I don't exactly understand what's going on here. The text says "If the add() method returns false, you know the new object was a duplicate of something already in the set.

I'm new and quick on the draw. I did some detailed reading on pp 561 and found something like this: "Override hashcode() with a custom version to make sure the objects have the same value. HashSet finds a matching hashcode for two objects, HashSet will call one of the object's equal() methods to see if these hashcode-matched objects really ARE equal."


I'm not sure what your question is, so I'll just give you a couple of key pointers.

  • equals() is for determining if two objects are "equal" by whatever that means for your particular class. In the simple case, it might just be that 2 objects are equal if they're of the same class and all their fields are equal. In other cases, it might be if they're both of some higher-level abstract type and they have some semantic equality defined in terms of that type, without regard for specific field values. For instance, if two objects both implement Set and both have equal elements, the two Sets are equal. One might be a HashSet and the other a TreeSet, so their fields will be totally different, and they're not the same class, but as long as they're both Sets and every elment in one is also present in the other, they're equal


  • hashCode() is like an overview or summary of an object that can be used to pick a smaller set out of a crowd for further comparison using equals. For instance, when a HashSet or HashMap looks up an object, first it uses its hashCode to find which bucket it's in, which it can do very quickly. Then, if we have a decent hashing function, we should have only a few items to search through and call equals() on looking for a match.


  • Putting the above two points together, we can conclude (and it is documented in hashCode()'s and/or equals()'s javadocs), that if two objects are equal, then they MUST have the same hashCode, but that two objects can have the same hashCode without necessarily being equal. That is, hashCode() does not provide unique values.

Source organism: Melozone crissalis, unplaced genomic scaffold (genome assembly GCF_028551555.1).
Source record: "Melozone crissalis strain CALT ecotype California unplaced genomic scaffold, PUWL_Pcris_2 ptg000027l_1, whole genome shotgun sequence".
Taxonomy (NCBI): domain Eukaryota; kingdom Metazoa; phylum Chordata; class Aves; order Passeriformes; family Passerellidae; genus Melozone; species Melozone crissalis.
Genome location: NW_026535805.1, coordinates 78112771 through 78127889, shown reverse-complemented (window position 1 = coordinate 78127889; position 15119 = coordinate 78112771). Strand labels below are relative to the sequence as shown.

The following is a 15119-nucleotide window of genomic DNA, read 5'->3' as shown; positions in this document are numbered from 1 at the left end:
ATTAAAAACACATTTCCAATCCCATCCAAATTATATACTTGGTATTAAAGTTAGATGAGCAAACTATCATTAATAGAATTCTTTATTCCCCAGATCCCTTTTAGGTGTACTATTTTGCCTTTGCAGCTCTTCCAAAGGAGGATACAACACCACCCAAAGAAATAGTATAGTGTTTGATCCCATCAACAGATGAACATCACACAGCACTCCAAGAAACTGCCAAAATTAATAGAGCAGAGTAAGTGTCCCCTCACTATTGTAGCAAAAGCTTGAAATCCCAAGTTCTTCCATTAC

• We can further conclude that we cannot use anything for computing hashCode() that isn't also used for equals(). If you use field X in hashCode() but not in equals(), then two objects for which equals() returns true may have different hashCode() values (due to different X values), which violates the contract and leads to incorrect behavior in hash-based data structures. Note that the reverse is not true. We can use a field in equals() but leave it out of hashCode(), although generally it's better not to, in order to get a better distribution of hashCode() values.


  • return 42; is a perfectly legal implementation of hashCode(), in terms of functionality. It will always produce correct results. Of course, it turns O(1) operations into O(n), and for large hash-based data structures, can make our code run so slowly as to be unusable. So don't actually do it, but do understand why it will "work".


  • Whenever we override one or the other of equals() and hashCode(), we should always override both. hashCode() is useless without equals() (or near enough as makes no difference), and, while equals() can be used without hashCode(), it's bad practice to override it alone and assume your class will always be used that way.


  • So, what is it you're still having trouble with?
    Ivan Turner
    Ranch Hand

    Joined: Feb 27, 2012
    Posts: 37
    Thanks Jeff. My original question was why the HashSet values weren't unique (generating duplicates). I was directed to remove the comments on the call to the hashCode method to get unique values. I decided to put a print statement in the equals() method and was expecting to see false but I saw true. I now understand when hashCode() had the same hash values it called equals() to test the values further with different criteria. Thank you again. Your post is useful.